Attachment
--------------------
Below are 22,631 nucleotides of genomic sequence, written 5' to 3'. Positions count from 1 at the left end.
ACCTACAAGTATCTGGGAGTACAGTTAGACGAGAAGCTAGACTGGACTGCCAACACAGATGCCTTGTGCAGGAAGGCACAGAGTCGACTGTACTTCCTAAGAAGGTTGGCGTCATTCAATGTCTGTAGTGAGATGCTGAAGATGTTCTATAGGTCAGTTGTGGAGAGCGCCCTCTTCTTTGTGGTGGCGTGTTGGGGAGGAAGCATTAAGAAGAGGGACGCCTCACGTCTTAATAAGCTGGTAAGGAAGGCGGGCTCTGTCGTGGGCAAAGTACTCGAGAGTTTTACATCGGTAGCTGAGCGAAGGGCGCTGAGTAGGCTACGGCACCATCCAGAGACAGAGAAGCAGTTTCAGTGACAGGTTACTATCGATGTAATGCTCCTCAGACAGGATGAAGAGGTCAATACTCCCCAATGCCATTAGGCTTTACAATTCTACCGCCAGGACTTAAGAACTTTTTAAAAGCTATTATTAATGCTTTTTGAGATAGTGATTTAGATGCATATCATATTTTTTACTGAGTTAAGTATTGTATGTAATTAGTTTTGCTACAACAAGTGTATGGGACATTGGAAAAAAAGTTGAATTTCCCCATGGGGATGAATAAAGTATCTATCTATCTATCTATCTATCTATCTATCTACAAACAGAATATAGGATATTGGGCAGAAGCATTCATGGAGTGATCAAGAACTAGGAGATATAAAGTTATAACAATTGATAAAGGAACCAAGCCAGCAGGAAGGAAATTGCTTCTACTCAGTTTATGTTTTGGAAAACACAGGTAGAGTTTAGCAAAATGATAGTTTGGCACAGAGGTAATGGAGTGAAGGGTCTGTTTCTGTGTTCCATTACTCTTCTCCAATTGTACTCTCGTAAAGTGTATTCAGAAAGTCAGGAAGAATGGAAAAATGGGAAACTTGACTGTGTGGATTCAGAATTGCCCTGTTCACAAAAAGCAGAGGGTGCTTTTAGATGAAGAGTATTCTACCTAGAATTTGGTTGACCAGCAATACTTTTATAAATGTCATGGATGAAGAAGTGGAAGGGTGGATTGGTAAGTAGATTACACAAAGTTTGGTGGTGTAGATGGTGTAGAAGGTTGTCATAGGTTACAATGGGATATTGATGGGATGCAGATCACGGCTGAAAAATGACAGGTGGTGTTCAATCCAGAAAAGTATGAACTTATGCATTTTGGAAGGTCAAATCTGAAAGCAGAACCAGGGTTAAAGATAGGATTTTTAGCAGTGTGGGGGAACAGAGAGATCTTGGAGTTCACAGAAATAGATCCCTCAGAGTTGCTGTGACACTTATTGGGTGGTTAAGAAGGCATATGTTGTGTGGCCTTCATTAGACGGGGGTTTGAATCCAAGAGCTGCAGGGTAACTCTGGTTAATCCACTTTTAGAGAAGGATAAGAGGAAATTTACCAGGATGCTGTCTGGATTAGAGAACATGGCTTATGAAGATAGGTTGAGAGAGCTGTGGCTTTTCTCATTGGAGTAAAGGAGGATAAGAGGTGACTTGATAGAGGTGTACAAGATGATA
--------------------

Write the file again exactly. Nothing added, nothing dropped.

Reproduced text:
Below are 22,631 nucleotides of genomic sequence, written 5' to 3'. Positions count from 1 at the left end.
ACCTACAAGTATCTGGGAGTACAGTTAGACGAGAAGCTAGACTGGACTGCCAACACAGATGCCTTGTGCAGGAAGGCACAGAGTCGACTGTACTTCCTAAGAAGGTTGGCGTCATTCAATGTCTGTAGTGAGATGCTGAAGATGTTCTATAGGTCAGTTGTGGAGAGCGCCCTCTTCTTTGTGGTGGCGTGTTGGGGAGGAAGCATTAAGAAGAGGGACGCCTCACGTCTTAATAAGCTGGTAAGGAAGGCGGGCTCTGTCGTGGGCAAAGTACTCGAGAGTTTTACATCGGTAGCTGAGCGAAGGGCGCTGAGTAGGCTACGGCACCATCCAGAGACAGAGAAGCAGTTTCAGTGACAGGTTACTATCGATGTAATGCTCCTCAGACAGGATGAAGAGGTCAATACTCCCCAATGCCATTAGGCTTTACAATTCTACCGCCAGGACTTAAGAACTTTTTAAAAGCTATTATTAATGCTTTTTGAGATAGTGATTTAGATGCATATCATATTTTTTACTGAGTTAAGTATTGTATGTAATTAGTTTTGCTACAACAAGTGTATGGGACATTGGAAAAAAAGTTGAATTTCCCCATGGGGATGAATAAAGTATCTATCTATCTATCTATCTATCTATCTATCTACAAACAGAATATAGGATATTGGGCAGAAGCATTCATGGAGTGATCAAGAACTAGGAGATATAAAGTTATAACAATTGATAAAGGAACCAAGCCAGCAGGAAGGAAATTGCTTCTACTCAGTTTATGTTTTGGAAAACACAGGTAGAGTTTAGCAAAATGATAGTTTGGCACAGAGGTAATGGAGTGAAGGGTCTGTTTCTGTGTTCCATTACTCTTCTCCAATTGTACTCTCGTAAAGTGTATTCAGAAAGTCAGGAAGAATGGAAAAATGGGAAACTTGACTGTGTGGATTCAGAATTGCCCTGTTCACAAAAAGCAGAGGGTGCTTTTAGATGAAGAGTATTCTACCTAGAATTTGGTTGACCAGCAATACTTTTATAAATGTCATGGATGAAGAAGTGGAAGGGTGGATTGGTAAGTAGATTACACAAAGTTTGGTGGTGTAGATGGTGTAGAAGGTTGTCATAGGTTACAATGGGATATTGATGGGATGCAGATCACGGCTGAAAAATGACAGGTGGTGTTCAATCCAGAAAAGTATGAACTTATGCATTTTGGAAGGTCAAATCTGAAAGCAGAACCAGGGTTAAAGATAGGATTTTTAGCAGTGTGGGGGAACAGAGAGATCTTGGAGTTCACAGAAATAGATCCCTCAGAGTTGCTGTGACACTTATTGGGTGGTTAAGAAGGCATATGTTGTGTGGCCTTCATTAGACGGGGGTTTGAATCCAAGAGCTGCAGGGTAACTCTGGTTAATCCACTTTTAGAGAAGGATAAGAGGAAATTTACCAGGATGCTGTCTGGATTAGAGAACATGGCTTATGAAGATAGGTTGAGAGAGCTGTGGCTTTTCTCATTGGAGTAAAGGAGGATAAGAGGTGACTTGATAGAGGTGTACAAGATGATA